• src/lib_lwt_result_stdlib/lwtreslib.mli: puts together the traced implementations into a single functor Traced that takes a trace definition and returns fully instantiated modules to shadow the Stdlib.

Above Lwtreslib is the Error monad.

• src/lib_error_monad/TzTrace.ml: defines the 'a trace type along with the low-level trace-construction primitives.

• src/lib_error_monad/TzLwtreslib.ml: instantiates Lwtreslib.Traced with TzTrace.

• src/lib_error_monad/monad_extension_maker.ml: provides a functor which, given a tracing module, provides some higher level functions for tracing as well as a few other functions.

• src/lib_error_monad/core_maker.ml: provides a functor which, given a name, provides an error type, a register_error_kind function, and a few other related functions. This is a functor so we can instantiate it separately for the shell and for each of the protocols.

• src/lib_error_monad/TzCore.ml: instantiates the core_maker functor for the shell.

• src/lib_error_monad/error_monad.ml: puts together all of the above into a single module.

Above the Error monad is lib-base:

• src/lib_base/TzPervasives.ml: exports the Error_monad module, includes the Error_monad module, exports each of the TzLwtreslib module.

## In depth discussion: result as data and result as control-flow#

Note that result (and similarly, tzresult) is a data type. Specifically

type ('a, 'b) result =
| Ok of 'a
| Error of 'b

You can treat values of type result as data of that data-type. In this case, you construct and match the values, you pass them around, etc.

Note however that, in Octez, we also use the result type as a control-flow mechanism. Specifically, in conjunction with the let* binding operator, the result type has a continue/abort meaning.

Within your code, you can go from one use to the other. E.g.,

let xs =
List.rev_map
(fun x ->
(* [result] as control-flow *)
let open Result_syntax in
let* .. = .. in
let* .. = .. in
return ..)
ys
in
let successes xs =
(* [result] as data *)
List.length (List.rev_filter_ok xs)
in
..

Using result as sometimes data and sometimes control-flow is the main reason to bend the guidelines about which syntax module to open. E.g., if your function returns (_, _) result Lwt.t but the result is data returned by the function rather than control-flow used within the function, then you should open Lwt_syntax (rather then Lwt_result_syntax).

As a significant aside, note that in OCaml you can also use exceptions for control-flow (with raise and try-with and match-with-exception) and as data (the type exn is an extensible variant data-type).

(** [iter_no_raise f xs] applies [f] to all the elements of [xs]. If [f] raises
an exception, the iteration continues and [f] is still applies to other
elements. The function returns pairs of the exceptions raised by [f] along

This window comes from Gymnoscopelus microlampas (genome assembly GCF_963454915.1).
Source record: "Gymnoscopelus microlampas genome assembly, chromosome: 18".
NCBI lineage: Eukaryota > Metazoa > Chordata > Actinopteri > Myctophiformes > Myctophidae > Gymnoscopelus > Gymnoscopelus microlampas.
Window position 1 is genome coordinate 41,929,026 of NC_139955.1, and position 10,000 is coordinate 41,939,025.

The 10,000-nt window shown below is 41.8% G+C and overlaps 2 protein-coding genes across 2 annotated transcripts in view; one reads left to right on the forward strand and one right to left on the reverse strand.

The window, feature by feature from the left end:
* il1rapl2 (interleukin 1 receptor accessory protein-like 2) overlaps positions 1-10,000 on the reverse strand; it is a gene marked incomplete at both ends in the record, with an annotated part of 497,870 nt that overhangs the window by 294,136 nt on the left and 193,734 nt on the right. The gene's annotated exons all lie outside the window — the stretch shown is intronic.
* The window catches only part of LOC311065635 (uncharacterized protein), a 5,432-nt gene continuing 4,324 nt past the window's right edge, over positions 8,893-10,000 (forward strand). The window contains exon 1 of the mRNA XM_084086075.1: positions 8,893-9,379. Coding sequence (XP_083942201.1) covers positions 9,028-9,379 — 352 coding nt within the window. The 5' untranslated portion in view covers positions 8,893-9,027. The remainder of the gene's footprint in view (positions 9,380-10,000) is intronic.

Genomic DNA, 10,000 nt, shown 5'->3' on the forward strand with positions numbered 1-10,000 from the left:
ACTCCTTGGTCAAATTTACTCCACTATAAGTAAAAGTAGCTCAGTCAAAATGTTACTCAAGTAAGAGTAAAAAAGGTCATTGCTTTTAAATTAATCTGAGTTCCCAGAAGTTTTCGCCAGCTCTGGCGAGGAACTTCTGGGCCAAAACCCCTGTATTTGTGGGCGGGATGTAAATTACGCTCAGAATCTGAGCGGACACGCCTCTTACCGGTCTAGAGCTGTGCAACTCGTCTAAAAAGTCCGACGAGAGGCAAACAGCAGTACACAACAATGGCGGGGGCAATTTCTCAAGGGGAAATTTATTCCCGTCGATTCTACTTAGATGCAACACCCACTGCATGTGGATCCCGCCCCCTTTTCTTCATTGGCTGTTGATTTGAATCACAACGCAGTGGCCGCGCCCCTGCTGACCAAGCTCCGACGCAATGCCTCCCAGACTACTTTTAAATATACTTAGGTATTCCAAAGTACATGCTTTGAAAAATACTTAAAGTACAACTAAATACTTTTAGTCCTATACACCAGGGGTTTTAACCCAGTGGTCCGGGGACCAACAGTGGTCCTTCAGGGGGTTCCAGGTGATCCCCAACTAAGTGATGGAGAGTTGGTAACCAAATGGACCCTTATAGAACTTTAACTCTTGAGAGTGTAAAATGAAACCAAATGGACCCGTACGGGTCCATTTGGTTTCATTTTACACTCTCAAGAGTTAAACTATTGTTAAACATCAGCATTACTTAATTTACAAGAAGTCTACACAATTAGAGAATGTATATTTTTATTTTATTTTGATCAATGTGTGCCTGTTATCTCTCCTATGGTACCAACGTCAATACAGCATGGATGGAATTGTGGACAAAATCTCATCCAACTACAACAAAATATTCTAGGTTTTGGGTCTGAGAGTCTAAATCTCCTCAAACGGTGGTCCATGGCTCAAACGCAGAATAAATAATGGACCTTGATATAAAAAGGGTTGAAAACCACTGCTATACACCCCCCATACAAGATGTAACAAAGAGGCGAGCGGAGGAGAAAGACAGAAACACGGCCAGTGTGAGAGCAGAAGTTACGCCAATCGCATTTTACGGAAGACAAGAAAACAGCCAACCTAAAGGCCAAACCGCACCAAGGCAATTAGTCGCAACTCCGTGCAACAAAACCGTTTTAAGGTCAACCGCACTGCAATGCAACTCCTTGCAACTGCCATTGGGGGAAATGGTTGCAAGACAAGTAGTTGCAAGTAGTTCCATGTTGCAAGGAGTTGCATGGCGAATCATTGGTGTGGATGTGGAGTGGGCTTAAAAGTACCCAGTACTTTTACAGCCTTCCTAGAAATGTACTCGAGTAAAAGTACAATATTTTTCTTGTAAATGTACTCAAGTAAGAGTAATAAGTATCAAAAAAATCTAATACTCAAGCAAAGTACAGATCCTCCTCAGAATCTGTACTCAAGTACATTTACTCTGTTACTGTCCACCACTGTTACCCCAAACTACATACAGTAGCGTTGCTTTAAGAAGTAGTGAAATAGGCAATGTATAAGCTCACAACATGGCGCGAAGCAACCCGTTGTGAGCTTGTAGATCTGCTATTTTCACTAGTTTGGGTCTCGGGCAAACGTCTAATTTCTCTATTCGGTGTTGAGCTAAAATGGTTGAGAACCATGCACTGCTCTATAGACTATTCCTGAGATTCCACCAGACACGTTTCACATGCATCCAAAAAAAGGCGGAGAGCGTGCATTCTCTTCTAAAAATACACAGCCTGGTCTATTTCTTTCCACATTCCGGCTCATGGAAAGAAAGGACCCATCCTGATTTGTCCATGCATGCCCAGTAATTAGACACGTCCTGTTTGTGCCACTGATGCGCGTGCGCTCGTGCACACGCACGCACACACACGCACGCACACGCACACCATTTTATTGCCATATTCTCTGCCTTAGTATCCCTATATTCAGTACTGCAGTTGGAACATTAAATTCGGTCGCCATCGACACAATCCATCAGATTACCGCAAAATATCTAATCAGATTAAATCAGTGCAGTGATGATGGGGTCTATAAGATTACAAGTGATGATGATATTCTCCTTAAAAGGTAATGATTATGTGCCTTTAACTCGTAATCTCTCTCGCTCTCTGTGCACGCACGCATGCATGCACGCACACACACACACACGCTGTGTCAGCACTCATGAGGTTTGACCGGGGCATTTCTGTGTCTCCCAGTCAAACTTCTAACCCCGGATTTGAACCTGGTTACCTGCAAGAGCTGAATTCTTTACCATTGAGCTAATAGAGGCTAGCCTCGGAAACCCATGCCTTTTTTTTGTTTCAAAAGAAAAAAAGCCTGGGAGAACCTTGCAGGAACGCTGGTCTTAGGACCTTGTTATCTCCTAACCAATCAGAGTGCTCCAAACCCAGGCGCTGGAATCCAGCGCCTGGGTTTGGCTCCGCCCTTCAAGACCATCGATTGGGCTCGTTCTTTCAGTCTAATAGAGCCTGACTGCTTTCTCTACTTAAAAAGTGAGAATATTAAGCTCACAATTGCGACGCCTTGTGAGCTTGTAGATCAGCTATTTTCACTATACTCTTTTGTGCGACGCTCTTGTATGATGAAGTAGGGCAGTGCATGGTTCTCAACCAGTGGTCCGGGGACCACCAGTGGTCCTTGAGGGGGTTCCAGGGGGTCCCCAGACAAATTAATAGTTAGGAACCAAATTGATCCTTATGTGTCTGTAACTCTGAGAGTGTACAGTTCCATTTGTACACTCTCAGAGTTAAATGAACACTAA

the elements of [xs] that triggered these exceptions. *)
let iter_no_raise f xs =
List.fold_left
(fun excs x ->
match f x with
| exception exc -> exc :: excs
| () -> excs)
[]
xs

You can find uses of exception as data within the error monad itself. First, the generic failure functions (error_with, error_with_exn, failwith, and fail_with_exn) are just wrapper around an error which carries an exception (as data).

Second, Lwtreslib provides helpers to catch exceptions. E.g., Result.catch : (unit -> 'a) -> ('a, exn) result calls a function and wraps any raised exception inside an Error constructor.

## In depth discussion: pros and cons of result compared to other error management techniques#

In Octez, we use result and the specialised tzresult. For this reason, this tutorial is focused on result/tzresult. However, there are other techniques for handling errors. This section compares them briefly.

In general you should use result and tzresult but in some specific cases you can deviate from that. The comparisons below may help you decide.

Exceptions

In exception-based error handling, you raise an exception (via raise) when an error occurs and you catch it (via try-with) to recover. Exceptions are fast because the OCaml compiler and runtime provide the necessary mechanisms directly.

Whether a function can raise an exception or not cannot be determined by its type. This means that it is easy to forget to recover from an exception. An external library may change the set of exceptions that a function raises and you need to update calls to this function, but the type-checker cannot warn you about it. This places a heavy burden on the developer who is responsible for checking the documentation of all the functions they call.

Exception-raising functions should be documented as such using the @raise documentation keyword.

Pros: performance is good, used widely in the larger ecosystem.